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I have a file called files.txt which contains some file names inside. I have a command that reads this file and execute a find to return to me which file names it has found. I'd like to know how can I do the opposite, what I want is to show what file names it did NOT find.

Example:

$ ls
file1  file2  file3  files.txt
$ cat files.txt
file1
file2
file3
file4
$ while read x; do (find . -iname "$x"); done < files.txt
./file1
./file2
./file3

In this example, I want it to show file4 in the results, because this file name is in the .txt, but it does not exist in the folder.

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  • Uhh but how can you tell then what has been found and what hasn't? Wouldn't you rather print file4 not found? – Panki Dec 10 '19 at 13:11
  • Do you really need to descend into subdirectories (as find does, by default) or just check for existence in the top level directory? Do you really need to match case-insensitively? – steeldriver Dec 10 '19 at 13:14
  • @steeldriver it would be good to descend, but if it's not possible, it's ok to search only in the current folder, no problem! – sdf68dsf7 Dec 10 '19 at 13:16
  • Well I'm not going to say it isn't possible to do it recursively - however it's straightforward to test file existence in the current directory using the shell's test operator ex. [ -e "$x" ] || printf '%s\n' "$x" – steeldriver Dec 10 '19 at 13:26
  • Does this include directories names? – schrodigerscatcuriosity Dec 10 '19 at 13:53
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Using grep (for files in the current folder, assuming their names don't contain newline characters)):

$ grep -v -i -F -x -f <(printf '%s\n' *) files.txt
file4

Options:

  • -v invert the match, select non-matching lines
  • -f printf '%s\n' * lists the files in the current directory and is used as pattern input file for grep.
  • -F interpret patterns as fixed strings (instead of regular expressions)
  • -x match whole lines
  • -i case insensitive match (like for your -iname).
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  • printf '%s\n' * matches also directories, anyway +1 – schrodigerscatcuriosity Dec 10 '19 at 13:40
  • It also doesn't work for hidden files. But in bash you could use printf '%s\n' {*,.*}. – Freddy Dec 10 '19 at 13:46
  • @guillermochamorro, directories are just one of many types of files (regular, symlink, device, fifo...), the OP didn't say anything about excluding them. – Stéphane Chazelas Dec 10 '19 at 13:48
  • 1
    In bash, you'd rather use the dotglob option. You'd also want the failglob option to avoid running printf if there's no matching file. – Stéphane Chazelas Dec 10 '19 at 13:53
  • Although this answer has been accepted (which means it is good enough for the user), it doesn't actually care whether the filenames can be found in a lower subdirectory or not. This is in contrast to the search that the code in the question carries out, which does search in subdirectories. – Kusalananda Dec 10 '19 at 16:18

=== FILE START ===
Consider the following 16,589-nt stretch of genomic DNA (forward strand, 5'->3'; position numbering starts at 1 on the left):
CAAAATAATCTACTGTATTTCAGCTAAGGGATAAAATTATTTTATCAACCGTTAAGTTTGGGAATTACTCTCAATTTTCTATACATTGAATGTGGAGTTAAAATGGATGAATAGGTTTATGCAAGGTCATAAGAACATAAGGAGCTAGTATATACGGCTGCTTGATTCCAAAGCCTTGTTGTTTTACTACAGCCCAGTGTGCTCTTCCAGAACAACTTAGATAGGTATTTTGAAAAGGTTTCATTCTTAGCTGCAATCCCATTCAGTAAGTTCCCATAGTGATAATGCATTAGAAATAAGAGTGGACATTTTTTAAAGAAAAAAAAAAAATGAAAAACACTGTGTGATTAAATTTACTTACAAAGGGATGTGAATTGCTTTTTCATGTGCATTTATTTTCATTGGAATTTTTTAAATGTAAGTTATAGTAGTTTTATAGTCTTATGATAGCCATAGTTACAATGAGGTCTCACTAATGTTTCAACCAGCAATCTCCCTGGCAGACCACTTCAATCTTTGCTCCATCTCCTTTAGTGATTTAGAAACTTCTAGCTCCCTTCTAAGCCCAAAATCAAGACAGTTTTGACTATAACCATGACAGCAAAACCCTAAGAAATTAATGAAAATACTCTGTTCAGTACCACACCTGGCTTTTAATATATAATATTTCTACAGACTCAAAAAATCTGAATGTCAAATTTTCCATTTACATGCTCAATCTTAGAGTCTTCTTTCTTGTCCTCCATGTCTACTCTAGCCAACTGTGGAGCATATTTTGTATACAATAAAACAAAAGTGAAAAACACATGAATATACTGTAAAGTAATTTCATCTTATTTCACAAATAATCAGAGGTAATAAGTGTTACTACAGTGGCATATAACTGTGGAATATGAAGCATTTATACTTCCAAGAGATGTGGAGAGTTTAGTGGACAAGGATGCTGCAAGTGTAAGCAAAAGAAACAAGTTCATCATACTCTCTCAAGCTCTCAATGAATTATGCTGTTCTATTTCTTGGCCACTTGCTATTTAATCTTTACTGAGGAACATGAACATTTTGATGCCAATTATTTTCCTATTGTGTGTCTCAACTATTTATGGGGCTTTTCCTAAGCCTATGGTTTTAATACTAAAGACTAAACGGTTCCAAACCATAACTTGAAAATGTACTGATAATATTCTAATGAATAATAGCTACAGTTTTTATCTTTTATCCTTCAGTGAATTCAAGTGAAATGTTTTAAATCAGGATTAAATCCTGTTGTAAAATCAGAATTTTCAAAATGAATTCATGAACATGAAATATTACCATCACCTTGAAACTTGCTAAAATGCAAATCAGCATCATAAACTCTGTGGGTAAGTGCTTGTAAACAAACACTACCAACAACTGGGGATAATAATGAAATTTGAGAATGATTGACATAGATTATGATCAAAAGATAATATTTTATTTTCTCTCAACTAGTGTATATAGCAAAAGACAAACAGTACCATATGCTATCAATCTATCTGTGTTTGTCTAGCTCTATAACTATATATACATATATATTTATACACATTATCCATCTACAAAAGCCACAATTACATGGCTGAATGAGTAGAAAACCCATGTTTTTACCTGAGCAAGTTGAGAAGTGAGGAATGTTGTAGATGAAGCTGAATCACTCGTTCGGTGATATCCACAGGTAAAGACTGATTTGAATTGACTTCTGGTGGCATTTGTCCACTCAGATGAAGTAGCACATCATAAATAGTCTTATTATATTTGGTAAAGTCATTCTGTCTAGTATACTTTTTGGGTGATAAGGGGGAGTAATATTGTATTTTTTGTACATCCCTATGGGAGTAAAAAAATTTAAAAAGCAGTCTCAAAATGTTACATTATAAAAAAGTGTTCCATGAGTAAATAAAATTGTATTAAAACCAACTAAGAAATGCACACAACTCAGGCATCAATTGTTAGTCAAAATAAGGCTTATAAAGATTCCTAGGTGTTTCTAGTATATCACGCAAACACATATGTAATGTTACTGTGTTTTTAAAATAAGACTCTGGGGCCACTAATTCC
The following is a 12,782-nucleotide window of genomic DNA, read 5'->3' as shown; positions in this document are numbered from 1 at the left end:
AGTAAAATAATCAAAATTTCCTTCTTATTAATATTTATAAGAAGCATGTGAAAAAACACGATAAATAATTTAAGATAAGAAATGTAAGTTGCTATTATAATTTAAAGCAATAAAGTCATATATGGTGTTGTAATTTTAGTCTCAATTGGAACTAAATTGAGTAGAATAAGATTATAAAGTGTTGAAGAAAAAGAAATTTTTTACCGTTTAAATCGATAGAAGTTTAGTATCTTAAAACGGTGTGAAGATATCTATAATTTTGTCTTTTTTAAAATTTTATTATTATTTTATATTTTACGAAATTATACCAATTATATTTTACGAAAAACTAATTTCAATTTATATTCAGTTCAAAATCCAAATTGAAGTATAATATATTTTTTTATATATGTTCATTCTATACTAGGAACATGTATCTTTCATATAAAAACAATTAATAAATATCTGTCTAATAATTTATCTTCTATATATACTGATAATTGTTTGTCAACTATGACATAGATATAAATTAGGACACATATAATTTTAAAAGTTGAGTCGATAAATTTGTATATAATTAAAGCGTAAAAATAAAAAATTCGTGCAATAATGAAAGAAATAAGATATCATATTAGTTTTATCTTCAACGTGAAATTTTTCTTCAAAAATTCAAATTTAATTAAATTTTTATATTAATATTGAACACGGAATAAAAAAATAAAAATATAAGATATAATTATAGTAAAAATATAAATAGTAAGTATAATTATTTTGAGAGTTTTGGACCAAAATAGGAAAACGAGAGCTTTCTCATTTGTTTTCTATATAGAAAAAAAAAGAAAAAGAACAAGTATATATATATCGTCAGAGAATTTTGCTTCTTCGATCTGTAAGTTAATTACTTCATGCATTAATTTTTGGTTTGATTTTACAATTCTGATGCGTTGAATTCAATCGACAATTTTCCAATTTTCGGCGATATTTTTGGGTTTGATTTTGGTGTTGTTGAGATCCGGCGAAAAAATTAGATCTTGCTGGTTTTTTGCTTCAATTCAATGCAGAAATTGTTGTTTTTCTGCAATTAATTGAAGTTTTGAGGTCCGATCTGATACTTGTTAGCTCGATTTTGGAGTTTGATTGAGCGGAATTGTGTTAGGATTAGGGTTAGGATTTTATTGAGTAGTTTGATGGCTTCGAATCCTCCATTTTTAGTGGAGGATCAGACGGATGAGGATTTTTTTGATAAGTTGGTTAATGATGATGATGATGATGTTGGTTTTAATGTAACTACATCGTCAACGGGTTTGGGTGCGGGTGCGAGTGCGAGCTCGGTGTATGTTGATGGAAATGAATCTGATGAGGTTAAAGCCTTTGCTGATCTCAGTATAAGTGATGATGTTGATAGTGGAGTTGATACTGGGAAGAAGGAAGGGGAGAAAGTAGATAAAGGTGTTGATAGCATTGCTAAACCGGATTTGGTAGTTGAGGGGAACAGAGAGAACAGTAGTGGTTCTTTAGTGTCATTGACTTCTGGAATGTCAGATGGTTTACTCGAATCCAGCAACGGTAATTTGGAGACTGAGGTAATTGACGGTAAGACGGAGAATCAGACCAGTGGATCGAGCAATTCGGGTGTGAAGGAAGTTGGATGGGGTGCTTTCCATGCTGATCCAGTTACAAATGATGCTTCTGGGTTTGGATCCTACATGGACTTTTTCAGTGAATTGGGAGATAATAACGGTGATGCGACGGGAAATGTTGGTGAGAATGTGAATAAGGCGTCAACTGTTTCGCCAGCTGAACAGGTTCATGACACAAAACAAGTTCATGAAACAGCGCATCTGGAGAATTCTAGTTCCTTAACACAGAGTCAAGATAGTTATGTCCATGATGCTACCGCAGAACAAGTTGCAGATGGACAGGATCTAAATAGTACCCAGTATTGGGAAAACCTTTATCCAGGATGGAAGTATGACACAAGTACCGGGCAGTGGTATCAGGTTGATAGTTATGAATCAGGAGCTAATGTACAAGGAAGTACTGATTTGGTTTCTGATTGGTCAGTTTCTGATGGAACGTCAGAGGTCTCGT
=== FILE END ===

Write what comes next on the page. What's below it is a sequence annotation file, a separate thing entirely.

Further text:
2

Using find:

while IFS= read -r name; do
    if [ -z "$(find . -iname "$name")" ]; then
        printf 'Not found: %s\n' "$name"
    fi
done <files.txt

This loops will read a filename at a time from the files.txt file and will search the entire hierarchy beneath the current directory for this name, case-insensitively. If the name is not found (find does not output anything), a message to that effect is displayed.

If you want to make sure that the find command only looks for regular files (not directories etc.), add -type f to that command.

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You can do this instead of using find if the depth is one directory:

while IFS= read -r file; do 
  [[ -f "${file}" ]] && echo "${file} exists" \
  || echo "$file doesn't exist"; 
done < files.txt
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You can run this snippet from your command line to see the non existent files:

$ < files.txt xargs ls -lLd > /dev/null

The existing files will not show up since they will be swallowed by the null bucket whereas, since we did not redirect the stderr, the non existing ones will be shown on the terminal.

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With zsh:

set -o extendedglob # best in ~/.zshrc
files=(*(ND))
list=(${(f)"$(<files.txt)"})

not_found=(${list:#(#i)(${(j:|:)~${(b)files}})})
if (($#not_found)); then
  echo "Not found:"
  printf ' - %q\n' $not_found
fi

not_in_list=(${files:#(#i)(${(j:|:)~${(b)list}})})
if (($#not_in_list)); then
  echo "Unexpected files (not in files.txt):"
  printf ' - %q\n' $not_in_list
fi

It's doing a case-insensitive subtraction between the list of files in the current directory ($files array) and the list of files in files.txt ($list array).

zsh does have an array subtraction operator (${array1:|array2}) but we can't use it here if we want to be case-insensitive.

Instead we use the ${array:#pattern} operator which expands to the elements of the $array except those that match the pattern.

Here the pattern is built by joining with | (j:|:) the escaped (b) elements of the other array, and using the extendedglob (#i) operator for case-insensitive matching.

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